The time has come. Every breastfeeding mother arrives at this point sooner or later. I am talking about weaning. Initially, Kristin and I discussed my writing this post about a month or so ago as my intention was to wean Ellie on or soon after her first birthday. I’ve mentioned before, I am a planner. I like to have things in order and to be able to plan out, at nauseum, how things will play out. What is it they say, the best-laid plans often go awry? That seems to be a quote that many parents can live by. Sort of a delightful take on Murphy’s Law for parents. Regardless, I find that with most mom things, life works itself out in its own way. Often not how you planned.
When Kristin and I discussed this post and I began writing, I quickly realized that I wasn’t mentally ready to share my weaning process. It took an emotionally toll on me I wasn’t ready for. Ironically, I can relate some of my feelings surrounding weaning to learning to breastfeed. Frustration. Exhaustion. Struggling to understand my kid in a whole new way. Crap. Maybe I actually have a pre-teen on my hands.
There are plenty of ways to wean, some people do the cold turkey method and others come up with some master variation of gradually reducing their feedings. I chose the latter. Mostly because I try to avoid pain and the possibility of getting mastitis at all cost. Plus I wasn’t in a rush.
My pump/nurse schedule on a typical (pre-weaning) day looked something like this:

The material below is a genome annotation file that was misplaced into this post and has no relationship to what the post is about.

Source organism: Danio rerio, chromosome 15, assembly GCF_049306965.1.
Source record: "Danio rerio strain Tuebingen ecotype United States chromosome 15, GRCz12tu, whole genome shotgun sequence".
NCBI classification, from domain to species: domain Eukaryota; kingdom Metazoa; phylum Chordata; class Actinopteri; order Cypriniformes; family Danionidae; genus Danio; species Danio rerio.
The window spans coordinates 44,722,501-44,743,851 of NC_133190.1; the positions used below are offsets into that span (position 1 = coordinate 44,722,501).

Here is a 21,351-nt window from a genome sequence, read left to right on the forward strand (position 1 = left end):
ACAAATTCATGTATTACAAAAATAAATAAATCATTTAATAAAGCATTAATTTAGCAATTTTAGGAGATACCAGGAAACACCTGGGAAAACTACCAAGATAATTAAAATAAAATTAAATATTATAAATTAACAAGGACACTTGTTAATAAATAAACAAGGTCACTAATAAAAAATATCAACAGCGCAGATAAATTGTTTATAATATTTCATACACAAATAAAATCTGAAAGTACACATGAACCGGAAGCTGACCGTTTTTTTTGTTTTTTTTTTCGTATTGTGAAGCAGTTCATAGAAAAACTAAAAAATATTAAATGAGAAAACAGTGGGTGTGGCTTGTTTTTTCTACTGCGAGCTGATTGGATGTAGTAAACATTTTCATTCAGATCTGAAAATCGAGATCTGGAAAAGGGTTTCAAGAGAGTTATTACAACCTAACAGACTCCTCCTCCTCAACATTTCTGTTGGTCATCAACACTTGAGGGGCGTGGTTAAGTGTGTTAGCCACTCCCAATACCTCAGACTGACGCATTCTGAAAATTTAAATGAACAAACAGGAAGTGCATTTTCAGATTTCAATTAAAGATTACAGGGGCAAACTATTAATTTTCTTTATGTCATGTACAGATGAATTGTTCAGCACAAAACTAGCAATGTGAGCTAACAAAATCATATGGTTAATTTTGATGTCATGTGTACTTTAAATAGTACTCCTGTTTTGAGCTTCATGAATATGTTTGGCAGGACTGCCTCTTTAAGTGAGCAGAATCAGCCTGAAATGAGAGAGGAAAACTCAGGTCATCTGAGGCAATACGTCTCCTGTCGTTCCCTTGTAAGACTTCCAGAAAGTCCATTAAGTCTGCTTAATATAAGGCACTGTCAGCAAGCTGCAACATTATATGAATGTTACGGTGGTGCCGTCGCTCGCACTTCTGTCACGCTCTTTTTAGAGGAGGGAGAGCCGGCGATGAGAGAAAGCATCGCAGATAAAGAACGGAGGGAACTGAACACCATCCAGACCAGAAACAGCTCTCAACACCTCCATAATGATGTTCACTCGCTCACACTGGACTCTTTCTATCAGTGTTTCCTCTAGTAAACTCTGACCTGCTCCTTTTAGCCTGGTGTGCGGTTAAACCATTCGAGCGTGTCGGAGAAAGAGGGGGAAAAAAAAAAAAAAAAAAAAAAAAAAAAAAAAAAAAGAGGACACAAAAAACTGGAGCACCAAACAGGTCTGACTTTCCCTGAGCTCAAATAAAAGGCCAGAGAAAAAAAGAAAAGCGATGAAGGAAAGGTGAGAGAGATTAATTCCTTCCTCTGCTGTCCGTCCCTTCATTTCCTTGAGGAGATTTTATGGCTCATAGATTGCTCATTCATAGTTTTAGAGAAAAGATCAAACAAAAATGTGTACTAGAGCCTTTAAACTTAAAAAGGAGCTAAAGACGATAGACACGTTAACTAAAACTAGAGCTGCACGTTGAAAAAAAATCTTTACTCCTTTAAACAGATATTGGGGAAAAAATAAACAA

6am – nurse on one side and pump on the other
9:30/10am – pump
1pm – pump
4pm – pump
7pm – nurse
10/11pm – pump
I was provided a lot of advice and did a fair amount (hours, let’s be real) of research. What I ended up doing is slowly cutting out the pumping at work. For the first couple weeks, I went down to two pumping sessions a day at work. Then the following week I pumped once a day at work. Then I stopped pumping all together at work and only pumped/nursed twice a day – and how glorious it was to no longer have to drag around that cumbersome pump. Initially, I then planned to cut the evening nursing, and finally, the morning feeding. Most people recommend cutting out the night nursing session last, because that’s the most challenging one to wean baby from. Zach puts Ellie to bed at night, so it’s actually the morning nursing session that will be hardest to wean for me and the one I intend to wean last.
Daycare has been great about transitioning Ellie to whole milk, she actually is just taking sippy cups there now. This is amazing for me because I no longer need to prep bottles in the morning.
As a final note, weaning is something that is specific to baby and mom. No one can or should tell a breastfeeding mom how and when they should wean. I was taking in a lot of this static noise and putting unnecessary pressure on myself. Interestingly enough, not one single mother who is or has breastfed gave me their opinion on when a nursing mom should wean. I only got this unsolicited advice from mothers who never nursed or people who do not have children, yep, because their the experts (insert eye roll here). It wasn’t until I allowed myself a little grace that I was in a way better place mentally to accomplish this. In the end, Ellie and I will continue nursing twice a day until we decide we’re done. And I’m happy with that.